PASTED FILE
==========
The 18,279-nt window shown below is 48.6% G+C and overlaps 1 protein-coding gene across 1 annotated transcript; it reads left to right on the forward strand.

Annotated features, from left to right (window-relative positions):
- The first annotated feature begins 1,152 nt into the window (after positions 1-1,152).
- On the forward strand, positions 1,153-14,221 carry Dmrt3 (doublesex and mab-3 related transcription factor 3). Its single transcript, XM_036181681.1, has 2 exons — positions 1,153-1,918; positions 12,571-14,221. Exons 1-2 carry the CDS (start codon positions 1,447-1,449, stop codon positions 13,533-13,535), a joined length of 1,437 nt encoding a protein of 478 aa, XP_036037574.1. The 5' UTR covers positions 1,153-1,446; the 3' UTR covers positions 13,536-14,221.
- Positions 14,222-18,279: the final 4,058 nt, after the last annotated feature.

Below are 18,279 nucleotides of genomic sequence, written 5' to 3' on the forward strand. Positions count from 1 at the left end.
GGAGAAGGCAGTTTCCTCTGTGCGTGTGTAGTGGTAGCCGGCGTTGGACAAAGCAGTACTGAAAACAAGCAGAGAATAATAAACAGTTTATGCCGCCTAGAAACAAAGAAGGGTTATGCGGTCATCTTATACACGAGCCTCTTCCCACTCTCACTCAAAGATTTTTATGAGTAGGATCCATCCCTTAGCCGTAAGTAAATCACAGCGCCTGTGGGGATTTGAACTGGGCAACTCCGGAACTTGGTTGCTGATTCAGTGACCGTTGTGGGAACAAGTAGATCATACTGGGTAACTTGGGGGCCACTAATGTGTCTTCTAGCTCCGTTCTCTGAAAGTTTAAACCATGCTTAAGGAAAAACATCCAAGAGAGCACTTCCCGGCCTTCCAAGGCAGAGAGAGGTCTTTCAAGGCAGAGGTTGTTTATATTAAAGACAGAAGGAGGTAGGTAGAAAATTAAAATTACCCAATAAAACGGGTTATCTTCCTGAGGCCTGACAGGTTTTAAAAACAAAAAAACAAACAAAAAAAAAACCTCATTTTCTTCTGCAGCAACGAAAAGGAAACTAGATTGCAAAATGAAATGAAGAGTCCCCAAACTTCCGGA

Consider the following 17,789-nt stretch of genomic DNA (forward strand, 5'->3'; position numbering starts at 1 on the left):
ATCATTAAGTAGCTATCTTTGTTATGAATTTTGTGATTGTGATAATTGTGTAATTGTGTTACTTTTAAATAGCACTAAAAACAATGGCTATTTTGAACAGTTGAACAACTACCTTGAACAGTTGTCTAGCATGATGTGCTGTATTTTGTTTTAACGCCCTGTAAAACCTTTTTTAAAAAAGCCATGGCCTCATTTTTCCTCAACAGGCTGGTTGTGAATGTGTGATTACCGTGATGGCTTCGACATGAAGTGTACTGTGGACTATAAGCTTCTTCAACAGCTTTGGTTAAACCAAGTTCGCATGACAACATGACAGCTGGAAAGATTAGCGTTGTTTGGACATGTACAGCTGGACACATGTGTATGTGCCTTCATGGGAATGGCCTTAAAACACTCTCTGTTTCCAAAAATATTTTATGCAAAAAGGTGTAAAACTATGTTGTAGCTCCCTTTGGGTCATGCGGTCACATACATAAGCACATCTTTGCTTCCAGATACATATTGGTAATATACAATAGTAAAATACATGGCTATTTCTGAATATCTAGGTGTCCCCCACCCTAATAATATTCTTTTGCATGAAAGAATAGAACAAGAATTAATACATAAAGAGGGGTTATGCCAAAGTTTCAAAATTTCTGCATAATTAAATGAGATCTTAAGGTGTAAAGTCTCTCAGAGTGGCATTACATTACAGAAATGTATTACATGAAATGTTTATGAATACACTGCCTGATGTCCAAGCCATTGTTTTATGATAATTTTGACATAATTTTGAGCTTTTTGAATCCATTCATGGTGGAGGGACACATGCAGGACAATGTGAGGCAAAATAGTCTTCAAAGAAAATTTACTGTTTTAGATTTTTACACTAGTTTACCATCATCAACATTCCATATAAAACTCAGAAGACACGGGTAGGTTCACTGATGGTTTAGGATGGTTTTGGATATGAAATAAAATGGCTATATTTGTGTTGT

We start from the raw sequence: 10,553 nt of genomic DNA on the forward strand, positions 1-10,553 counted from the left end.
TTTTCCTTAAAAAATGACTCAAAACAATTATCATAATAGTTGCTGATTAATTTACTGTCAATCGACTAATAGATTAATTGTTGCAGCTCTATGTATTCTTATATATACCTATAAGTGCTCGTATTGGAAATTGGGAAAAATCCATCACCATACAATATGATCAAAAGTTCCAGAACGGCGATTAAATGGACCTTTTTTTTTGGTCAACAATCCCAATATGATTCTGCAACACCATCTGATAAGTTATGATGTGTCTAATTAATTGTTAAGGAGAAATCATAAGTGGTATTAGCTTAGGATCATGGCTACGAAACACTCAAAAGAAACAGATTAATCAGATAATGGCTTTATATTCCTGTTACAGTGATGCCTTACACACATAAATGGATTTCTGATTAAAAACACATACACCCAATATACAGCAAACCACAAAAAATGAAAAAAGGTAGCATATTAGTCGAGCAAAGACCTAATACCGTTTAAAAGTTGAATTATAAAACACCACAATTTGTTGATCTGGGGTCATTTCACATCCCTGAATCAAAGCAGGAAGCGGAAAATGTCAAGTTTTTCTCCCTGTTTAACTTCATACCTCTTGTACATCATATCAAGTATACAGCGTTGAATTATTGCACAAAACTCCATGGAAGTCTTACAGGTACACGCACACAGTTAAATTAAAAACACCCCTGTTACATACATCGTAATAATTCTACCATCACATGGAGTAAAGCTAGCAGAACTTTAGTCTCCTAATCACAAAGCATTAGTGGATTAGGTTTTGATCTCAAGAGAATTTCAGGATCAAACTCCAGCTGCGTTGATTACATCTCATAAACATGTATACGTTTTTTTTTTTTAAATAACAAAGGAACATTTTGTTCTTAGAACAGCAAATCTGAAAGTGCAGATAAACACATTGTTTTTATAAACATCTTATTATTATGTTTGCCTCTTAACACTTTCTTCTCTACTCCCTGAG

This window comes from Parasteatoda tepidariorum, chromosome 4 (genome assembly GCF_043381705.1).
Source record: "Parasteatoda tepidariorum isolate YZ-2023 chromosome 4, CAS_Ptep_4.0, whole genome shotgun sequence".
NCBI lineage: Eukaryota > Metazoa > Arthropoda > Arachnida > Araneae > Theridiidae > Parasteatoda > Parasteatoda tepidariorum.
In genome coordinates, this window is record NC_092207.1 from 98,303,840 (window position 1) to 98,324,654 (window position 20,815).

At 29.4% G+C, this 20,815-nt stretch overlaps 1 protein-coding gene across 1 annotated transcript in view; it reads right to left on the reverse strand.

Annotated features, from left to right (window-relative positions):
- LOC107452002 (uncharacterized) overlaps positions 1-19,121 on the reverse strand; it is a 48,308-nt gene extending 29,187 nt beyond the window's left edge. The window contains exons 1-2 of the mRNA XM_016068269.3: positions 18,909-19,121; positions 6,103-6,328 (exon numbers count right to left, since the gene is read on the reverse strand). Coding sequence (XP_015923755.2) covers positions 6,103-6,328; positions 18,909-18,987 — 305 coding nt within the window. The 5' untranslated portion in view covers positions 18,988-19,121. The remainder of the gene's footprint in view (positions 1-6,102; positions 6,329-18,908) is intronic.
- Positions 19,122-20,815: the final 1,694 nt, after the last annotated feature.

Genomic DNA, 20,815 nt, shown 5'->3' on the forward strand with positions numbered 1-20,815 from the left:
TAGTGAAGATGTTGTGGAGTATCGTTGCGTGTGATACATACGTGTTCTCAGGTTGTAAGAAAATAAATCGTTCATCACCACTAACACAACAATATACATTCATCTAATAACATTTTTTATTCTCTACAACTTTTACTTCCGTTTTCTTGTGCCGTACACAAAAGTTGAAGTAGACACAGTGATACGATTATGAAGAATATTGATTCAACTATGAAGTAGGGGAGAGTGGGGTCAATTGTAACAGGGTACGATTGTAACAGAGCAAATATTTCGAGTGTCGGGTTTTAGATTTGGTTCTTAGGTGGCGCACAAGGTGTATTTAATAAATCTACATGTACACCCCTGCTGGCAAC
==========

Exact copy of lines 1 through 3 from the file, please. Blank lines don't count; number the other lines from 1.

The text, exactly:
The 18,279-nt window shown below is 48.6% G+C and overlaps 1 protein-coding gene across 1 annotated transcript; it reads left to right on the forward strand.

Annotated features, from left to right (window-relative positions):
- The first annotated feature begins 1,152 nt into the window (after positions 1-1,152).